The law then (as now I think) is that it’s the owner of the property, rather than the person who discovers the treasure, who is the rightful owner of buried wealth, though I think in our law, once it reaches a certain depth, all buried treasure becomes Commonwealth property. If only I had know this, my parents’ back yard might have been saved a lot of trauma. On the other hand, Newtown would probably not enjoy the wonderful underground rail system that it has in place today either.
In Jesus’ story, at any rate, there’s no such clause in operation. The treasure belongs to the owner. And so this worker, who accidentally stumbles across this unexpected bounty, starts scheming as to how he can buy the field, and so become the owner, not only of the field but of its subterranean contents.
Jesus tells them another parable:
“The kingdom of heaven is like a merchant in search of fine pearls, who, on finding one pearl of great value, went and sold all that he had and bought it.”
Now I know nothing about pearls. I’m rather uncultured (and I think that joke is part of the original parable). I don’t know if pearls are valued today as they once were.
Legend has it that Caesar gave Brutus’ mother a pearl worth six million sesterces! (and no doubt lived to regret it). Cleopatra was supposed to have a pearl worth 100 million sesterces!
Certain pearls were evidently worth a lot to certain persons in the first century. You’d sell everything you had in order to get the right one! That doesn’t make much sense to me, but then again I’m not an addict.
The Kingdom of Heaven is like a heroin addict, who sells everything he has (and everything his family and friends have) in order to get a hit.
That works! The Kingdom of Heaven costs! That’s a large part of the thrust of these parables, isn‘t it. The Kingdom of Heaven will cost us. ‘Grace might be free’ as Dietrich Bonhoeffer put it, ‘but that doesn’t mean it’s cheap!’
And the other side of that of course is that, despite all our efforts, our achievements in Christian ministry may well seem to us to be miniscule.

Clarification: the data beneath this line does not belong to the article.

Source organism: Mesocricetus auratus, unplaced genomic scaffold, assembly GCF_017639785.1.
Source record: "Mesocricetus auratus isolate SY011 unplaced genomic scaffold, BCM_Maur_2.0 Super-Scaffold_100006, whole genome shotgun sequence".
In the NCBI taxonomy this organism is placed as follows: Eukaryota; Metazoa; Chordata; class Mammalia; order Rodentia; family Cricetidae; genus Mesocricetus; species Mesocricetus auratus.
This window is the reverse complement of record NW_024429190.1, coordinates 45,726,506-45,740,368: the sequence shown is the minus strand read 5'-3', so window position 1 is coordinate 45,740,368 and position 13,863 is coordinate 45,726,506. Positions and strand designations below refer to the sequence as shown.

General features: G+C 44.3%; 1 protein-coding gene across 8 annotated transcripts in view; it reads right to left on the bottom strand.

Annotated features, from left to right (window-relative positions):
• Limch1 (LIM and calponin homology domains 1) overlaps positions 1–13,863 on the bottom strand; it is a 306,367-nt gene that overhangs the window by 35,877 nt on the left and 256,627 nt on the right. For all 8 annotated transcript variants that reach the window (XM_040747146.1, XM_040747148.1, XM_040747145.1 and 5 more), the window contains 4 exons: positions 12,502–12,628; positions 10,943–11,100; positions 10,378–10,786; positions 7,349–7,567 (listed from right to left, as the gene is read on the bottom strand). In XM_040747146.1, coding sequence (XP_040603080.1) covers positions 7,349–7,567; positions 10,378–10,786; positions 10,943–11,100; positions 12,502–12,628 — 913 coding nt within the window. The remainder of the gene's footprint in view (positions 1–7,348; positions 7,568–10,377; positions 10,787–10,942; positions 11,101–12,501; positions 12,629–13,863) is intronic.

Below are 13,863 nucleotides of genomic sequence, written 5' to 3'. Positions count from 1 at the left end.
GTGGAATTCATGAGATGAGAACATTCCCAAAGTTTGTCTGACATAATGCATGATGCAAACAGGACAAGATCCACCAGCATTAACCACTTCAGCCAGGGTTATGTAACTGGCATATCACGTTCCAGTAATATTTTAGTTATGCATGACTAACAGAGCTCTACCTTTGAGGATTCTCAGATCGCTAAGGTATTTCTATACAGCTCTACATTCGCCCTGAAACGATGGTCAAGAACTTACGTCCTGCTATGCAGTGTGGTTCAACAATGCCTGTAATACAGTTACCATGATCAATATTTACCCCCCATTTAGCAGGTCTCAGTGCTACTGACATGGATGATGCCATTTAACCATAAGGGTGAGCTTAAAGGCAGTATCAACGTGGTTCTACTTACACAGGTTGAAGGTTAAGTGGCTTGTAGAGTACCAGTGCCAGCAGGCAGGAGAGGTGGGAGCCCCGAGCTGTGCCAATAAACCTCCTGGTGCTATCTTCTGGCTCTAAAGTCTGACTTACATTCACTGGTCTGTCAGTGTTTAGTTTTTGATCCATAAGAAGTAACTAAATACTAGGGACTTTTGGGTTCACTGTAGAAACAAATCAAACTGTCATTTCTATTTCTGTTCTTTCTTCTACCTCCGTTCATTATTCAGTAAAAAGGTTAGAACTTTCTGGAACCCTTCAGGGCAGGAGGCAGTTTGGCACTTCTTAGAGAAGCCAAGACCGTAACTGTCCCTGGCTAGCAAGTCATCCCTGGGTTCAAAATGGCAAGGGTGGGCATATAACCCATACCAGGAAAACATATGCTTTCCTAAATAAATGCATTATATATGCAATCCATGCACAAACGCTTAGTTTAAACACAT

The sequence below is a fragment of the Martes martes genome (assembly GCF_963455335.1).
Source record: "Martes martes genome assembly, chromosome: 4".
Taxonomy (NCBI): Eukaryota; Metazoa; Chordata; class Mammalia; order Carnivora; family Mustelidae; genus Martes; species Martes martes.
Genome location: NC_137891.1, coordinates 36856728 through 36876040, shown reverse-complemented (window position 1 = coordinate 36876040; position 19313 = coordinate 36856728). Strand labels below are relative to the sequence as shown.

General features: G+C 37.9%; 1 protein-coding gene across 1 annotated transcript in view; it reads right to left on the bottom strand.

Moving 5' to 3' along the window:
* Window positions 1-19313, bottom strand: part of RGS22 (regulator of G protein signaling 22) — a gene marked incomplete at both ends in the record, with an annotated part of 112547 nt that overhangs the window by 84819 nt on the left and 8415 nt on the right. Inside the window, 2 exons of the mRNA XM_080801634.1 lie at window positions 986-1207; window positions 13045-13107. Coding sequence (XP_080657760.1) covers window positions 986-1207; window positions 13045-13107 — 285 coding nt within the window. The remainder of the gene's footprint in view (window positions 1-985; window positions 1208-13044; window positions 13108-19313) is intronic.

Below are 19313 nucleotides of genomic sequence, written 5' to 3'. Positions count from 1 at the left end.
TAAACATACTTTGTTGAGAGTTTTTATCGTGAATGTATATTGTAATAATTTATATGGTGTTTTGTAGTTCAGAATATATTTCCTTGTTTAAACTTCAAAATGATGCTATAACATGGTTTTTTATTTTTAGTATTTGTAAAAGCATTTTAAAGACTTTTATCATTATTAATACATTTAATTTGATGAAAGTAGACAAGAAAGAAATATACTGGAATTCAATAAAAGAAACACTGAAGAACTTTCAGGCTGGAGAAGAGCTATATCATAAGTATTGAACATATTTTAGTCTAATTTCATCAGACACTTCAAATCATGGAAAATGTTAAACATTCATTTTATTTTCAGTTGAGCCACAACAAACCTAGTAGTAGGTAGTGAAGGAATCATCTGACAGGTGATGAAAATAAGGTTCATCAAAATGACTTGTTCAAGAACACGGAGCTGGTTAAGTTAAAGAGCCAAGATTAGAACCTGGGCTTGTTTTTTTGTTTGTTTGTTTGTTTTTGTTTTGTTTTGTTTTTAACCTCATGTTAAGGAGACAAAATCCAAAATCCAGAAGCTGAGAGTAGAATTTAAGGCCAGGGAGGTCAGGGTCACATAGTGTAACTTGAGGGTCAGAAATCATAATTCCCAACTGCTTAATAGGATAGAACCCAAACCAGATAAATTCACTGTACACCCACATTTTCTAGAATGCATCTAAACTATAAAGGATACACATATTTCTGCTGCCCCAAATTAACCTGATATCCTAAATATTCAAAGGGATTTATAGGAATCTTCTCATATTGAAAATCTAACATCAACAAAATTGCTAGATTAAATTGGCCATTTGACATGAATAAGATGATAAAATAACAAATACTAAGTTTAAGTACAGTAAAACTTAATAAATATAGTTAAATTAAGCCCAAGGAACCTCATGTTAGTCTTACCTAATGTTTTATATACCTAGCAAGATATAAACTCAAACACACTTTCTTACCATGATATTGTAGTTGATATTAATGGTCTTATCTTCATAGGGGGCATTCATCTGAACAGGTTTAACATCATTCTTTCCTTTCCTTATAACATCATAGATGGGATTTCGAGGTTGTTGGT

15 years of hard work, and all we’ve got to show for it is this damn mustard seed!
Where are the results? Hidden! Like yeast that’s hidden somewhere in the dough! Oh yeah, the Kingdom of God is doing its work, you can be sure, but don’t put a timeline on exactly how long you think it’s going to take before you see tangible results!
One day … you’ll be able to put that magnificent pearl around your neck! One day you’ll be able to cash in your treasure! One day you’ll see how that mysterious and invisible yeast has transformed the whole enormous lump. One day … that tiny seed will become a huge oversized bush full of galas! (now there’s a powerful image for the church).
In the meantime, we pay the price, we give up everything we have, we hang on to the mustard seed, and we keep on kneading, because we believe that one day … the Kingdom!
Well … what do you think?
Was it worth getting off at the MacDonaldtown Parables? Did you perceive anything new in them today? Quite possibly not. That’s OK. Jesus said,
“Every scribe who has been trained for the kingdom of heaven is like a master of a house, who brings out of his treasure what is new and what is old.”
God knows that we need fresh insight into the Scriptures and into our world, but it doesn’t hurt to be reminded of the old truths either. The godly scribe needs treasures that are new and old.
We need fresh insight. We need fresh perspectives on life and ministry, but we need too the old, old story, and we need to keep being reminded of the fundamental truths – that following Jesus is going to cost us all that we have, and that we can never count on seeing tangible results for our efforts. Yet we can be confident that our work is having its effect, and as sure as there’s a gala for every mustard tree, we can be sure … that one day … the Kingdom.
First preached by Father Dave Smith at Holy Trinity Dulwich Hill.